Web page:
It’s been remarked before, by keener minds than my own, that almost all great moments in the history of censorship and free expression have turned on the question of blasphemy. There’s a question of proportion here, and I’m sure that Rushdie himself would blush and wriggle at the implied comparison with Socrates, Jesus Christ, Galileo, Luther, Spinoza and Tyndale. Still, a phrase keeps recurring to my mind. It comes, bizarrely, from Paul Newman in The Verdict, as he mutters anxiously outside the courtroom: ‘There are no other cases. This is the case.’ By this he plainly means to convey, not that there are no other disputes or dramas or miscarriages of justice, but that this one has become the unavoidable one, or the defining one. The acid test. The test case. The crux. In our time, those of us who unavoidably missed the opportunity to discover where we might have stood on earlier occasions of sheep-goat separation have now been offered the chance in a rather direct fashion. Paradoxically, perhaps, it is the minds of certain ‘Oriental’ scholars and dissidents which have been swifter to recognise this than many of their self-constrained ‘Western’ counterparts.

Easily the best essay on the matter has been written by the Syrian critic Sadik Al-Azm, who in 1967 had his own bad moment with the local mullahs. Appearing in Die Welt des Islams XXXI (1991) if you want to look it up, ‘The Importance of Being Earnest about Salman Rushdie’ is the most tough-minded and skilfully-written defence of the author to have flowed from any pen. Rightly enough, though he does not neglect the political dimension, Al-Azm thinks of this as principally a literary matter: ‘If by universal consent Nobel laureate Naguib Mahfouz is the Arab Balzac, then I am inclined to think that Salman Rushdie may very well turn out to be the Muslim James Joyce. It seems to me that the same cultural forces, historical processes and social oppositions that made the emergence of an Arab Balzac probable have also made the emergence of a Muslim Joyce possible.’

Some of the arising comparisons are relatively simple ones. Both Joyce and Rushdie write about being priest-ridden. Both come from countries dismembered by the British Empire. Both exiled themselves to metropoles like Paris and London. Both kept in touch with their respective homelands nonetheless. But it is when he attends to the language that Al-Azm excels:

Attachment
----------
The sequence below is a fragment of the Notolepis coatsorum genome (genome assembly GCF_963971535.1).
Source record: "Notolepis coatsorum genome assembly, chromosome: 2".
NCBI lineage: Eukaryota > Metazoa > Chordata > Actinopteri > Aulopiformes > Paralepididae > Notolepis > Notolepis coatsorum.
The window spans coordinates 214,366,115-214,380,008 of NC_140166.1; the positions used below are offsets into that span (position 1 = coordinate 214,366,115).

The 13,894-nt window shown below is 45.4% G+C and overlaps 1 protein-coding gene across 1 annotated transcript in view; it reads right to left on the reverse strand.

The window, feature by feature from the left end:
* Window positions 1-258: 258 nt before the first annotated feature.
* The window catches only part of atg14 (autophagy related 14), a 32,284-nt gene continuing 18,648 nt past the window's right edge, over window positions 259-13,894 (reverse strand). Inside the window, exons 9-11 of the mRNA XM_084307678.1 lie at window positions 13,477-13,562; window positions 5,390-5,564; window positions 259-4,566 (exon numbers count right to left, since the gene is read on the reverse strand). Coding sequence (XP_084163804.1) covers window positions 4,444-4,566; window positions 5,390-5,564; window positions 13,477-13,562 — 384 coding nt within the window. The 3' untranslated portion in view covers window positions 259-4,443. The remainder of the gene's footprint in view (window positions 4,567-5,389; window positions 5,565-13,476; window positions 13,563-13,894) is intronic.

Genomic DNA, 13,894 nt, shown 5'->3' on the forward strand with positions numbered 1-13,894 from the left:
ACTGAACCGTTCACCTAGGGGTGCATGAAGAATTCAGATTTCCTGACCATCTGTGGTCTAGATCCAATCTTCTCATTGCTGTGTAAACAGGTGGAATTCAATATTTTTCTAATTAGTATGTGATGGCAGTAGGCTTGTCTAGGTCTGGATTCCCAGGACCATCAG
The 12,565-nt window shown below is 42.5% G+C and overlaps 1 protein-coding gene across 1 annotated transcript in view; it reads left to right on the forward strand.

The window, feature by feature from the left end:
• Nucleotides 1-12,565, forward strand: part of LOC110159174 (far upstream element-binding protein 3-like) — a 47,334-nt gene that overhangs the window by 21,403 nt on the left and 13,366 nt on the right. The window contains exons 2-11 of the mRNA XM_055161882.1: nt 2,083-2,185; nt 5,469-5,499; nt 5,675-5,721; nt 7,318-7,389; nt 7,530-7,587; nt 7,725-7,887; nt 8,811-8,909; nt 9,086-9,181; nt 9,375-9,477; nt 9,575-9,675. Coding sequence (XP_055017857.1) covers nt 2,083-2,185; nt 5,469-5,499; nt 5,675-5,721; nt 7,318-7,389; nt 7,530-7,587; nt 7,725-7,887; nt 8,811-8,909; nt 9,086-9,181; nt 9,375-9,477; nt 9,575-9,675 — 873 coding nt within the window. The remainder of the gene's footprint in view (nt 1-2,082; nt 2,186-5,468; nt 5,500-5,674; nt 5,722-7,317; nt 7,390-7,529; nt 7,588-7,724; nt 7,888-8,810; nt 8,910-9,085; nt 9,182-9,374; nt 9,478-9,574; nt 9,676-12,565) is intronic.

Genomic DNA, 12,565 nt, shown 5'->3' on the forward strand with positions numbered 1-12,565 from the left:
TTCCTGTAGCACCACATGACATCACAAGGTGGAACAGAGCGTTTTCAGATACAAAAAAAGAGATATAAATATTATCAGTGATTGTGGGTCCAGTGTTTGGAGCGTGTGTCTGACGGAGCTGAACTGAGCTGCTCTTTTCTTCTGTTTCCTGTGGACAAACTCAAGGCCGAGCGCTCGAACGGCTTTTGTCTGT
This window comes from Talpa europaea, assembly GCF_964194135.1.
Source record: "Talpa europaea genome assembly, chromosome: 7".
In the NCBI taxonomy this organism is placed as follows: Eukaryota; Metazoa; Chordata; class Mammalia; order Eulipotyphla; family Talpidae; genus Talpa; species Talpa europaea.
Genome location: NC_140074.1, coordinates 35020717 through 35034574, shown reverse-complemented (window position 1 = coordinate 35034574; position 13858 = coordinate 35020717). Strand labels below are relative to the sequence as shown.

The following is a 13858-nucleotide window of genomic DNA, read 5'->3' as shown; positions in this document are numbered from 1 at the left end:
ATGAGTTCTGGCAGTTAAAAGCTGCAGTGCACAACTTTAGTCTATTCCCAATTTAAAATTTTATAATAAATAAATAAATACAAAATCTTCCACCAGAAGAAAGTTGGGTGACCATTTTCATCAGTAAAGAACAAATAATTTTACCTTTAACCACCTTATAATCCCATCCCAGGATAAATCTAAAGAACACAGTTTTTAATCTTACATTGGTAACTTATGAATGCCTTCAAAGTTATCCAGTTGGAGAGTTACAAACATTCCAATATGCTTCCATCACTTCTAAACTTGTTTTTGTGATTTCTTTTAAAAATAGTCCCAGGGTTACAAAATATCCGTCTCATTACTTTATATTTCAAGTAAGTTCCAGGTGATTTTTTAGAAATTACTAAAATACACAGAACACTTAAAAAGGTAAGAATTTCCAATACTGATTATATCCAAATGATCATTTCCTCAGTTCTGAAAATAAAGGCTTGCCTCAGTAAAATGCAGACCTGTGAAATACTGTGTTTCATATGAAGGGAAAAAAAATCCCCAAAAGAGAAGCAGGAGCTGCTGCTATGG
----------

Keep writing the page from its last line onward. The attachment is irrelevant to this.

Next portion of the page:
Joyce’s heightened sensitivity to the fact that he was writing about Ireland in a language other than his own, thus enriching the oppressors’ literary treasury, is to be detected in Rushdie’s art too. Both Ulysses and The Satanic Verses are, in the strong sense of the term, multilingual works exhibiting much heteroglossia (to use Bakhtin’s term) and copious interlingual play on words, double-entendre, puns and slang usages.

Authors who have the nerve to try something revolutionary are often somewhat cocky, and often somewhat disliked for it. After tedious and cynical delay had overtaken the publication of his Dubliners, Joyce wrote to his publisher in 1906: ‘I seriously believe that you will retard the course of civilisation in Ireland by preventing the Irish people from having one good look at themselves in my nicely-polished looking-glass.’ The words recall Wilde on the rage of Caliban. They also take one’s breath away. As some of our better-bred reactionaries are fond of saying about Rushdie: ‘Oo does ’e think ’e is?’ But this kind of high confidence in the value and importance of literature seems as justified in Rushdie’s case as it now does in Joyce’s; justified not only by Khomeini’s unfavourable review but by the warm and receptive reviews accorded by every Arab, Muslim and Persian author worthy of the name. Recently I read an article about the murder campaign being mounted in Algeria against secular writers, none of whom now dares to sleep in the same house twice running. They said, often anonymously, that they thought about Rushdie all the time.